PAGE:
Andrew Vaughn and Michael Kopech are two young prospects expected to contribute in Chicago this season, in addition to Garrett Crochet and Nick Madrigal. After opting out of the 2020 season and not pitching in the majors since 2018, Kopech is in Glendale and ready to return to the mound. Hahn declared that the soon-to-be 25-year-old is “physically and mentally in a really good spot right now.”
When asked whether Vaughn could be in the majors as soon as April 1 in Anaheim, Hahn was emphatic once again: “Andrew Vaughn is very much in the mix to make this club. That may strike some people as a little non-traditional, in that he hasn’t had at-bats above High-A yet. A lot of things would have been different had there been a minor league season last year, but one of the most prominent things, had there been a season, I don’t think there would be any question in anyone’s mind that Andrew Vaughn was prepared to contribute to the big league level over the course of the 2021 season.”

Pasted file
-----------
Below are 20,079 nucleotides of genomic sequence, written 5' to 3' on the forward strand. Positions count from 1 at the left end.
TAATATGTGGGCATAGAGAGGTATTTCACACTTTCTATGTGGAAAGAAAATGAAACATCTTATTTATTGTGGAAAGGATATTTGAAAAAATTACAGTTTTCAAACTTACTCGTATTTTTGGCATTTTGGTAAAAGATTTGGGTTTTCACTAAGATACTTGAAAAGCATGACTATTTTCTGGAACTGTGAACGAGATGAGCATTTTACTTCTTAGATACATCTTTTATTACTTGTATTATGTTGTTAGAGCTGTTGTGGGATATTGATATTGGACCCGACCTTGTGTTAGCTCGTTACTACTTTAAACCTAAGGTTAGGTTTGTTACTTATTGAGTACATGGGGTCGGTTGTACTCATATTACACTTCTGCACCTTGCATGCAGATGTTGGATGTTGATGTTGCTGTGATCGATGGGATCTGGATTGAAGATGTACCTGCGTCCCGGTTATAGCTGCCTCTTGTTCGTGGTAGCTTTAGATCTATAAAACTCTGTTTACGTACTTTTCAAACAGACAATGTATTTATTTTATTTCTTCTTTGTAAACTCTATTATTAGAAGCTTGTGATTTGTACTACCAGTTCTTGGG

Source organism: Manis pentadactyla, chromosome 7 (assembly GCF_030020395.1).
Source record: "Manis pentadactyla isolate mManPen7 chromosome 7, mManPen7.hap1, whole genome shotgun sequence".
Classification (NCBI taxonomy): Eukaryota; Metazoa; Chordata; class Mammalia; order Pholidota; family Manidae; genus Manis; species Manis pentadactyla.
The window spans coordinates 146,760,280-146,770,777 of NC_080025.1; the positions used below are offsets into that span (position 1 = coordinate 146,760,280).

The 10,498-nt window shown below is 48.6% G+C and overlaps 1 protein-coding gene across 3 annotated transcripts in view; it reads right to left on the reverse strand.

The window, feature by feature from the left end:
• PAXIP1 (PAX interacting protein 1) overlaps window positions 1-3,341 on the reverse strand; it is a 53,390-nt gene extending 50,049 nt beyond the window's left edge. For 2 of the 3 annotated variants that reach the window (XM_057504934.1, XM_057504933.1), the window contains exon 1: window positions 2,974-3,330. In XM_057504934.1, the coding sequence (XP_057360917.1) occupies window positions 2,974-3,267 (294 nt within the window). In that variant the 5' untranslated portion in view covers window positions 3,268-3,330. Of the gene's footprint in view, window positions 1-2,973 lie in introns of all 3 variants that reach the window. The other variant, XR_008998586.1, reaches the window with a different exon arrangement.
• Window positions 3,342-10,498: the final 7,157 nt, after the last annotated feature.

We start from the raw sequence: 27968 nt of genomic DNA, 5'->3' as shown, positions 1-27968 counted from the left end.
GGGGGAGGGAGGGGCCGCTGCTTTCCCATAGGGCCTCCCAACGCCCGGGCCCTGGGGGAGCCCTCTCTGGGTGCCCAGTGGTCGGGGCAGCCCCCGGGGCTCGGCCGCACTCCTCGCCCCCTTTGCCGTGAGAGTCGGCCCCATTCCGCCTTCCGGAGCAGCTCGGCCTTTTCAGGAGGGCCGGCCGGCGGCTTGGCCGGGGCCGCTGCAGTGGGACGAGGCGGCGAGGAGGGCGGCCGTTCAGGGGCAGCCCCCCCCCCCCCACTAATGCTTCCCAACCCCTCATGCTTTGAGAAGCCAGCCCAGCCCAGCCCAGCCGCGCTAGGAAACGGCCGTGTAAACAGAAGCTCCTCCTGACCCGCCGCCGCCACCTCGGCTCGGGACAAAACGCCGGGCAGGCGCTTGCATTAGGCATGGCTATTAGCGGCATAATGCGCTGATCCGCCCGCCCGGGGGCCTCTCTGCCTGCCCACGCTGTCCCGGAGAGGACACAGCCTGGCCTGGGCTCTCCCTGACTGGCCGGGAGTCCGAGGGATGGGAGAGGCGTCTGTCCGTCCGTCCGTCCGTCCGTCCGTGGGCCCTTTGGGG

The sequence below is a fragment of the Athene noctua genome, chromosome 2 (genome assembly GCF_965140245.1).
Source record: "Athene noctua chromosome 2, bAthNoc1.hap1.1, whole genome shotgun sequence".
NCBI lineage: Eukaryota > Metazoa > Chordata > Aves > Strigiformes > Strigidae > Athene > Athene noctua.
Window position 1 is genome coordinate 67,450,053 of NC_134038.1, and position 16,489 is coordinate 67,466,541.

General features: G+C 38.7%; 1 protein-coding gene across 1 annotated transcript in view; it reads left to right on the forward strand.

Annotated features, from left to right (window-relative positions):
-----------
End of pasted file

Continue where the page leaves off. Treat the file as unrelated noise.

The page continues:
It’s a questionable process, and the elite teams generally insulate themselves more aptly, but the White Sox are betting on their infrastructure. Taking a gamble on premium talent is better than leaving the cupboard completely bare, as have South Side “contenders” of the past. Jerry Reinsdorf is a firm believer in the mantra that “organizations win championships.”
Despite the arbitrary spending constraints put in place by the ownership group, the White Sox organization will attempt to prove that motto true.
“In the end, it’s about winning a ring,” Hahn said. “Fans are going to celebrate and accept this team if we’re able to win a ring. That’s what it’s going to come down to.”